Inspection carried out on 4 and 5 November 2015

During a routine inspection

Dunraven House and Lodge is a care home which provides accommodation and personal care for up to 43 people with mental health needs. At the time of our inspection 40 people were living at the service.

This inspection took place on 4 November 2015 and was unannounced. We returned on 5 November 2015 to complete the inspection.

There was a registered manager in post at the service. A registered manager is a person who has registered with the Care Quality Commission to manage the service. Like registered providers, they are ‘registered persons’. Registered persons have legal responsibility for meeting the requirements in the Health and Social Care Act and associated Regulations about how the service is run.

The systems to manage property the service was holding for people did not always ensure people were protected. Where the service was holding cigarettes for one person, there were not clear procedures to account for the number of cigarettes held. This meant it would not be possible to tell whether cigarettes had gone missing and the systems in place did not protect the person from material abuse. We have made a recommendation about the management of property the service holds for people.

People who use the service were positive about the care they received and praised the quality of the staff and management. People told us they felt safe when receiving care and were involved in developing and reviewing their support plans. Comments from people included, “Very safe, no problems here” and “Yes, I feel safe”. We observed people interacting with staff in a relaxed and confident manner.

Staff understood the needs of the people they were supporting. People told us staff provided support with kindness and compassion. Comments included, “I love it here, I’ve made lots of friends. They are nice people the carers” and “They are very nice, it’s a friendly atmosphere. The staff are all ok”. The health and social care professionals we received feedback from also told us people were treated well by staff. Comments made referred to how well staff knew people and how staff had developed good relationships with people.

Staff were appropriately trained and skilled. They received a thorough induction when they started working for the service. They demonstrated a good understanding of their roles and responsibilities, as well as the values and philosophy of the service. The staff had completed training to ensure the care and support provided to people met their needs.

The service was responsive to people’s needs and wishes. People had regular group and individual meetings to provide feedback and there were effective complaints procedures. One person said they would approach staff if they had any problems; but had not needed to do so. Other comments from people included, “I would speak to staff if I had any concerns” and a description of staff as “Very approachable”.

The provider assessed and monitored the quality of care. The service encouraged feedback from people and their relatives, which they used to make improvements.

Inspection carried out on 25 June 2013

During a routine inspection

People who used the service were able to make decisions in their daily lives. They told us that they did a lot of things independently and they felt their decisions were being respected.

We saw detailed information for four people who had diabetes and this included protocols written by their GP�s that enabled them to manage this condition. There was individual photograph�s of their respective medication to show them which was the correct one to use.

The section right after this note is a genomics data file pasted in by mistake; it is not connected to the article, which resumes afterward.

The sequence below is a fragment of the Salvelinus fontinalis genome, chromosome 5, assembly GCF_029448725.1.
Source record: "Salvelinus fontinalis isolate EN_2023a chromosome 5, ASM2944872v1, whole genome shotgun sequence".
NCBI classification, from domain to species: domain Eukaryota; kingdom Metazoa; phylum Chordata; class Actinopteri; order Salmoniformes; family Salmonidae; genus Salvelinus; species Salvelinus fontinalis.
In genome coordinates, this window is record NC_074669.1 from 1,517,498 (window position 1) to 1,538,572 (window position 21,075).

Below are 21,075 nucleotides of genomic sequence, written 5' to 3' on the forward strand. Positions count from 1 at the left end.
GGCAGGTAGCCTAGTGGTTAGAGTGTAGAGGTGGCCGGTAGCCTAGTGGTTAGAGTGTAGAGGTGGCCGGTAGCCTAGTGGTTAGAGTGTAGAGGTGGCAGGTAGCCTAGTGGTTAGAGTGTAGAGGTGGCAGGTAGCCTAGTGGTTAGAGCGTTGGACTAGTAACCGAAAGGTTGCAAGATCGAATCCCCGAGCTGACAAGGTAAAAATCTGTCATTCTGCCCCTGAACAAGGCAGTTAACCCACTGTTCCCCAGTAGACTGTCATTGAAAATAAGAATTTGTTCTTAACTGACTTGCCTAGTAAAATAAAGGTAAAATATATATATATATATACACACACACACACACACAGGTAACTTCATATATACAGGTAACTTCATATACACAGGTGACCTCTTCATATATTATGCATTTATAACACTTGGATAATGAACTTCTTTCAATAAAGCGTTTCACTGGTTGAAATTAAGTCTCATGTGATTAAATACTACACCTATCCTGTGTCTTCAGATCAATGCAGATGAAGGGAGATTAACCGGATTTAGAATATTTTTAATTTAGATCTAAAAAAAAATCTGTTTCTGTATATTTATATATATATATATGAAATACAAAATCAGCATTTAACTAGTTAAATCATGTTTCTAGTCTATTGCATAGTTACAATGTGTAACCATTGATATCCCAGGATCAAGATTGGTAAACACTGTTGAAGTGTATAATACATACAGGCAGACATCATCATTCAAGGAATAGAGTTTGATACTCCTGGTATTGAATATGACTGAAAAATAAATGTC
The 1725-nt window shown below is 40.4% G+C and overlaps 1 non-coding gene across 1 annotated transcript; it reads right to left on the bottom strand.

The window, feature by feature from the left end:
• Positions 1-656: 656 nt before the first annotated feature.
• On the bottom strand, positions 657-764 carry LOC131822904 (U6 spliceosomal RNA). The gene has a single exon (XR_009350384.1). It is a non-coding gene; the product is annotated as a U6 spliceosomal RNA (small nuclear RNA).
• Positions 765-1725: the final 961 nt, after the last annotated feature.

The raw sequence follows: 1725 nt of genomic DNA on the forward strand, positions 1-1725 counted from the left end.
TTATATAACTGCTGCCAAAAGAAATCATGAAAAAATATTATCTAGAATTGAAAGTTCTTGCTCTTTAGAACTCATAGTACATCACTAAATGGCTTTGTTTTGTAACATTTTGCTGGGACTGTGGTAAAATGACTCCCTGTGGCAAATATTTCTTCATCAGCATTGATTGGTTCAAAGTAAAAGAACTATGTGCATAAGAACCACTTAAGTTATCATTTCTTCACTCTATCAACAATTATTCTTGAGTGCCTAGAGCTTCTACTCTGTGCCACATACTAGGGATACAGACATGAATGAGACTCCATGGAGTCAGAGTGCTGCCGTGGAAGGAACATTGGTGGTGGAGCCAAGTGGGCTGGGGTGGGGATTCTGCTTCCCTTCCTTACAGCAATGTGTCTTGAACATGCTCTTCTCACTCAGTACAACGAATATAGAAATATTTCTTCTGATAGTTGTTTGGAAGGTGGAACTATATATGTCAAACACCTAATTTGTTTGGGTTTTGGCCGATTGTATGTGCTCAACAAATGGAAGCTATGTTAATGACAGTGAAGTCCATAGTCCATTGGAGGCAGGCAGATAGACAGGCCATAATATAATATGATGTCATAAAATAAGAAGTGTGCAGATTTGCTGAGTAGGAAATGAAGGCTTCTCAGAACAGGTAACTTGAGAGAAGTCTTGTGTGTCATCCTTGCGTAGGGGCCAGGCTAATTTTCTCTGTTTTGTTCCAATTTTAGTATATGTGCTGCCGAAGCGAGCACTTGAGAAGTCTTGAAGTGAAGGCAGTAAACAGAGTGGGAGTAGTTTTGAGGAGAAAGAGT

All the people living in the home who we spoke with confirmed there was always enough staff on duty to support them and take them out. For example people's comments included; "staff are there to take me shopping or for an appointment�, �they are all really kind and helpful�, � there is always someone here to help me�.

People we spoke with confirmed they thought the houses were well looked after and they enjoyed living there. One person told us �I am really happy here, it�s a nice clean home and I like my bedroom�, another person told us �I can go places here if I want peace and quiet, but I can also join in with others in the lounge, it has everything I need�.

People we spoke with who used the service said they could talk to their key worker if they had any concerns. People also told us that they knew how to follow up a concern more formally by making a complaint.

Inspection carried out on 12 December 2012

During an inspection looking at part of the service

We used a number of different methods to help us understand the experiences of people living at Dunraven House and Lodge.

We observed staff treating people with kindness and patience. Staff demonstrated how well they knew people�s needs and ensured people were treated with privacy and dignity.

Everyone we spoke was complimentary of the staff and were very satisfied with the care and support provided. Comments included: �The staff are caring and experienced and know me very well.� Another person said "there are always plenty of staff on duty.�

Two people told us they had plenty of opportunities to get involved in having their say about how the service was run. They also told us they were confident if they reported any problems, they would be dealt with promptly and effectively.

Staff told us they received training on a regular basis which enabled them to carry out their job. They said they had opportunities to express views and opinions about how the service was run.

Shortly after our visit we spoke with a healthcare professional who told us the staff were very good at communicating with them, and reported any problems promptly. They had provided training to the staff to enable them to understand people�s specific healthcare needs. Staff training records showed that had receiving training in specific health conditions such as dementia.

Inspection carried out on 26 July 2012